Although osteoporosis has been diagnosed during pregnancy, recent evidence appears to indicate that pregnancy unmasks rather than causes low bone mass. As suggested by Rizzoli and Bonjour,119 it is feasible for changes in posture (such as hyperlordosis of pregnancy), when superimposed on a small and transient decrease in bone mass, to impair the resistance of a fragile bone. Furthermore, there is no recorded case of rapid loss of more than a small percentage of bone mass during normal pregnancy. Finally, it is likely that osteoporosis is discovered during pregnancy because of back pain. This pain could be caused by stretching of ligaments in hyperlordosis rather than to osteoporosis. This concept has been supported by studies in which women were followed during and after pregnancy. In one study120 of 24 women, 18 presented with back pain, 5 with hip pain, and 1 with ankle pain in late pregnancy or up to 8 months after delivery. Radiologic examination of the spine showed that 17 of these women had vertebra deformities. These women had symptoms for many years. Bone mass was measured in 21 of them; 7 showed evidence of osteoporosis and 13 were osteopenic. The authors concluded that bone mass was probably low before pregnancy. A transient and slight decrease in bone mass during pregnancy could have weakened the bone further.

Dunne and associates121 examined the prevalence of osteoporosis during pregnancy. The authors identified 35 women who became symptomatic and developed radiologically proven fractures during or shortly after pregnancy. They were matched for age, weight, height, and calcium status with a control population. The authors also investigated, through questionnaires, the incidence of fractures in both parents of the osteoporotic group. In 29 out of 35 women, no underlying cause for osteoporosis (other than pregnancy) was evident. Six women had secondary osteoporosis; two were treated with heparin therapy. Eighty-three percent of the patients complained of severe back pain; 33% suffered unilateral or bilateral hip pain; 27% showed a decrease in height; and 17% had increased difficulty with weightbearing. The symptoms occurred during the first full-term pregnancy in 73% of the women. In half of the women the symptoms occurred in the third trimester, and in the other half of the women the symptoms occurred in the postpartum period. Radiographs revealed osteopenia and vertebra compression fractures in 27 women and hip fractures in 2 women. Bone mineral density showed significant osteoporosis in most of the women. Of interest, the incidence of osteoporosis and fractures in the mothers of these women was significantly increased, and in most of these mothers the fractures occurred before the age of 45 years. The authors suggested that osteoporosis in pregnancy may be more common than reported. Most likely these women had an abnormal skeleton before pregnancy, and the extra stress of pregnancy and delivery triggered the diagnosis of osteoporosis.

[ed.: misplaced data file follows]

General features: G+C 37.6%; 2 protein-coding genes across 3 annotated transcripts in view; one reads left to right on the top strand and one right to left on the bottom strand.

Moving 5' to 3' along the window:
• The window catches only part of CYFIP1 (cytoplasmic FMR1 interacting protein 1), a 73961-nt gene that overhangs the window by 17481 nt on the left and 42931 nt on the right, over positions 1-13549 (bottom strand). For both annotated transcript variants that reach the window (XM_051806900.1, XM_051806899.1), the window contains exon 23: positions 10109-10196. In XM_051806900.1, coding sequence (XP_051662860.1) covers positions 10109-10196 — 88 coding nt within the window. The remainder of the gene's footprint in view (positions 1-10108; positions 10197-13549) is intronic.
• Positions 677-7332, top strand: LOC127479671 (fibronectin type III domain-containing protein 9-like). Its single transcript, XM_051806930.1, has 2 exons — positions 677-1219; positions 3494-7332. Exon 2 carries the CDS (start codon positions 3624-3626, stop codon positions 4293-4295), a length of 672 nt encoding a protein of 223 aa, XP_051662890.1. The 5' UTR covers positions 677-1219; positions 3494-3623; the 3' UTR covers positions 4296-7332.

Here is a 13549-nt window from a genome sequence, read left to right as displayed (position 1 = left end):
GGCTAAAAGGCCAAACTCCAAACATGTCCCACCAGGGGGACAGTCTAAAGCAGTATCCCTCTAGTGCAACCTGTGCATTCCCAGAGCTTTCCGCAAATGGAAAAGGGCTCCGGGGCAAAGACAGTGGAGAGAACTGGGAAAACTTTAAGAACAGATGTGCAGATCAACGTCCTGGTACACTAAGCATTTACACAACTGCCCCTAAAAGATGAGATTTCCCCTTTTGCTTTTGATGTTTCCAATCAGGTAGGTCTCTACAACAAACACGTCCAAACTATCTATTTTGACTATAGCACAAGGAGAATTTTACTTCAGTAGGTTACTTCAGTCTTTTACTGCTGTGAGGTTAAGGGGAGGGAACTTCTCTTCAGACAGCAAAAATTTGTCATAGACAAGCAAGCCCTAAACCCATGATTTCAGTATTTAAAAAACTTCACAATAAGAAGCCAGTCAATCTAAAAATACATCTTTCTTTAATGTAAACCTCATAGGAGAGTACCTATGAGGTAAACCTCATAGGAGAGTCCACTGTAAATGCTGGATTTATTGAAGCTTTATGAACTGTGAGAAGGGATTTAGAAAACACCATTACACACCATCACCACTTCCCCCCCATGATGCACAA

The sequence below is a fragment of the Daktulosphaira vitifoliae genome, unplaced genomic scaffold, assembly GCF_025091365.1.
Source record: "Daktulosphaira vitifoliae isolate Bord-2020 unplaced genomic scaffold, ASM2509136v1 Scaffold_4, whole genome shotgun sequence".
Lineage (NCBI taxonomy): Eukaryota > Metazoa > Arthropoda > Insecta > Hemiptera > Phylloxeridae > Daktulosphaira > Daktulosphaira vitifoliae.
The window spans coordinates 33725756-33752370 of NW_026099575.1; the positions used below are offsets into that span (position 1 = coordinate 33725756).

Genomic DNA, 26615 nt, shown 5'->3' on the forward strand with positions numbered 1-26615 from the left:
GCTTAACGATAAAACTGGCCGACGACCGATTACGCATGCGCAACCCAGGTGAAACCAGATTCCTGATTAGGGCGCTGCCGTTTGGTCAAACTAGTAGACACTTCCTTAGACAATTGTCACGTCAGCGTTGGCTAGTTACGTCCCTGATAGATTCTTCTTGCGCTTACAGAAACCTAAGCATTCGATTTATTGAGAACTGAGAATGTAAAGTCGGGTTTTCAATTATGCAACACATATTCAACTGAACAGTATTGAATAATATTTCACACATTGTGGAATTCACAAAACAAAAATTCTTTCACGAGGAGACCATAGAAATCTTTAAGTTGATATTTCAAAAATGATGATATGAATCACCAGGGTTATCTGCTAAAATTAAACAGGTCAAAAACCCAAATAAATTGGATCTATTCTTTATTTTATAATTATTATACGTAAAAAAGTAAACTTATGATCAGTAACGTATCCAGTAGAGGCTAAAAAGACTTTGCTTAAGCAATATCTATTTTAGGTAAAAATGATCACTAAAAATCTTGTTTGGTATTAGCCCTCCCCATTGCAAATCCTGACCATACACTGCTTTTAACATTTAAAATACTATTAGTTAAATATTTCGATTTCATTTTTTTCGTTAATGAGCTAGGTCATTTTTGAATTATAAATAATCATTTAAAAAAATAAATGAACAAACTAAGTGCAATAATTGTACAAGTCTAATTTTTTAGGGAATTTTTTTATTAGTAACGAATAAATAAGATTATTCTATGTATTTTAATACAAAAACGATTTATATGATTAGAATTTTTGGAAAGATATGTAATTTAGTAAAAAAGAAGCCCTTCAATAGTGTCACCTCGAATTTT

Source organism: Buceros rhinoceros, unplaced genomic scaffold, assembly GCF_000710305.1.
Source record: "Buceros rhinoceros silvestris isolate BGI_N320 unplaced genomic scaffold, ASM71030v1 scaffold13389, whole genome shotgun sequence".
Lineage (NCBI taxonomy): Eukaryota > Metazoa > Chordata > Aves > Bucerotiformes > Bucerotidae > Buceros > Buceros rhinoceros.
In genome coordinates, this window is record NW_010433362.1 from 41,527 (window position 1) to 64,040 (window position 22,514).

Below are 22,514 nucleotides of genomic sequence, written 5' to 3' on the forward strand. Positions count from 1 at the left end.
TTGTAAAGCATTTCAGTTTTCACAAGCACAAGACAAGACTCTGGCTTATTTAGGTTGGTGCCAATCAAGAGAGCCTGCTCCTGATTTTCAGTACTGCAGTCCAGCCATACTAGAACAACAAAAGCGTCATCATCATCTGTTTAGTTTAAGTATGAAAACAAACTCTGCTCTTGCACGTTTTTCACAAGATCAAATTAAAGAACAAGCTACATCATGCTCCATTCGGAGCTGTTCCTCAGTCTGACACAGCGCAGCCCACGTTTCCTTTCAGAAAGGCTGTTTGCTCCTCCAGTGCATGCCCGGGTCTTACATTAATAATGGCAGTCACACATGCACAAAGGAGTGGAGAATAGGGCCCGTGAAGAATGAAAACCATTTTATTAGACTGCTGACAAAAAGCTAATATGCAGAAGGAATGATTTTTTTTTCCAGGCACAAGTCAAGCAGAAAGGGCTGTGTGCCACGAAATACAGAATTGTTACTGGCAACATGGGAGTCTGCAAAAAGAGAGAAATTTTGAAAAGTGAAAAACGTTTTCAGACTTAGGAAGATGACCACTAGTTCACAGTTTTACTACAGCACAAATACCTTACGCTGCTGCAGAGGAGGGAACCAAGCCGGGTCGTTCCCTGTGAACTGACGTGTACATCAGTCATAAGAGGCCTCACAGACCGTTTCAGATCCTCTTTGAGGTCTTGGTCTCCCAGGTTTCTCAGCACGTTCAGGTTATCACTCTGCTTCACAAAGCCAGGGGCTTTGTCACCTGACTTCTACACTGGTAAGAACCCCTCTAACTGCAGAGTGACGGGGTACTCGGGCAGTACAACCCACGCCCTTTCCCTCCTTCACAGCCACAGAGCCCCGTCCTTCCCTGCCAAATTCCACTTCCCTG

Carbone and co-workers122 reported a 10-year follow-up of two patients with osteoporosis diagnosed in pregnancy. Of significance was the fact that both offspring of these patients, when studied at age 11 and 13, showed osteopenia. The authors suggested that this could be a familial disease, and they recommended that the offspring of mothers with osteoporosis be evaluated for the presence of bone loss. Goldman and colleagues123 reviewed 53 cases of idiopathic transient osteoporosis of the hip in pregnancy and added 1 case of their own. The syndrome is characterized by hip joint pain in the third trimester of pregnancy and signs of demineralization of the femoral head. The authors suggested that the course is benign. Recovery occurred after birth, and no specific therapy was required except bed rest.

It appears that women who present with unusual back or hip pain during pregnancy, particularly in the third trimester, may suffer from osteoporosis. Because radiographs cannot be performed during pregnancy, symptomatic treatment is indicated. These women should have radiographic determinations and bone density studies after delivery, and they may need therapy with calcitonin or bisphosphonates plus calcium supplementation. In the few studies available, there was an improvement in bone density after delivery.